You can’t push a circular economy
Yesterday I went to the North East Recycling Forum (NERF) Annual Conference, which as usual, punched way above its weight when it comes to speakers. We had Steve Lee, CEO of CIWM, David Palmer-Jones, CEO of SITA, Roland Arnison of AEA Ricardo and Mark Shayler of Ape giving a wide range of views from the waste industry through to the whole nature of consumption.
The broad theme of the morning was the circular economy and Steve and David started with the EU circular economy package which was adopted this year. What bothered me though, and I said so, is the provisions in the package revolve predominantly around the waste end of the linear economy – with the headline target of a recycle rate of 70%.
As Dwight D. Eisenhower put it:
Pull the string, and it will follow wherever you wish. Push it, and it will go nowhere at all.
The one factor which will make or break the circular economy is demand or pull. Without demand, you can try and push as much stuff into the recycling pipe as you want, but it’ll be like trying to push string – or a shop full of unwanted and unsold toys. And, even indirectly, recycling target based on quantity, not quality, is unlikely to attract much enthusiasm from the manufacturing industry – the cart is being put before the horse.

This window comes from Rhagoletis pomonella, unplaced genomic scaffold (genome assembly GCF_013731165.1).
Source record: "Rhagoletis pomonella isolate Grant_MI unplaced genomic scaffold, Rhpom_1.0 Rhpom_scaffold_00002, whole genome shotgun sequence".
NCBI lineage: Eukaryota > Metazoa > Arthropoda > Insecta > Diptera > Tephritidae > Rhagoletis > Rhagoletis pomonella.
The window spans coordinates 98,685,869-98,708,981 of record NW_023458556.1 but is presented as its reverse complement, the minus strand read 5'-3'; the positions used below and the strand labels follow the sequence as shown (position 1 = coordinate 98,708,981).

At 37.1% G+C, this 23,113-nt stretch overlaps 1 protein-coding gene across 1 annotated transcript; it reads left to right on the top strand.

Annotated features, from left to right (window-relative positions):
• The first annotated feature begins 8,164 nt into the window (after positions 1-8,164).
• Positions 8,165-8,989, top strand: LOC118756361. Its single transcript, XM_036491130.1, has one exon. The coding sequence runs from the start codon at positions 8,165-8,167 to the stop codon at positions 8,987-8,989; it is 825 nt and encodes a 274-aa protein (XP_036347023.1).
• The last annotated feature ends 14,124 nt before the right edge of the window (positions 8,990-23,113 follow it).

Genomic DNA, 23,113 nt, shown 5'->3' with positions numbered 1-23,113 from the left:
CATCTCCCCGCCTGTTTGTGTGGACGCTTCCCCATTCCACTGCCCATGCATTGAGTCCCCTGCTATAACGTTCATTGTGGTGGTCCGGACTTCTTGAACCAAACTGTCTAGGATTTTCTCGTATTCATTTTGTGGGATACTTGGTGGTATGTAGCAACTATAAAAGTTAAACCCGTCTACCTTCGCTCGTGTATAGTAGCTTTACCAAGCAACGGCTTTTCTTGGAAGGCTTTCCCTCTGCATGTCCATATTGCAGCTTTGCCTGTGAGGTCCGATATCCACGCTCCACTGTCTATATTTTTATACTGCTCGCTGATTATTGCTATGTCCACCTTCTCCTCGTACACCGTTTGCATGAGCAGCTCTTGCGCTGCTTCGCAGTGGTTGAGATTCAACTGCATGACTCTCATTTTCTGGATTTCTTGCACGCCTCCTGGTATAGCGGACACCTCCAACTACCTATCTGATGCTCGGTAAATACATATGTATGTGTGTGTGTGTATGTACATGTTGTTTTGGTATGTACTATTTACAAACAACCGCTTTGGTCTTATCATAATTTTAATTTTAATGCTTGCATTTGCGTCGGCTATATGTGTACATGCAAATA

If the EU changed their focus to setting standards for recycled material in products then it would create demand for high quality secondary materials. This demand, and only this, is essential to create the pull which would bend our linear economy into a circular one, driving up quality and pushing down cost. It’s that simple.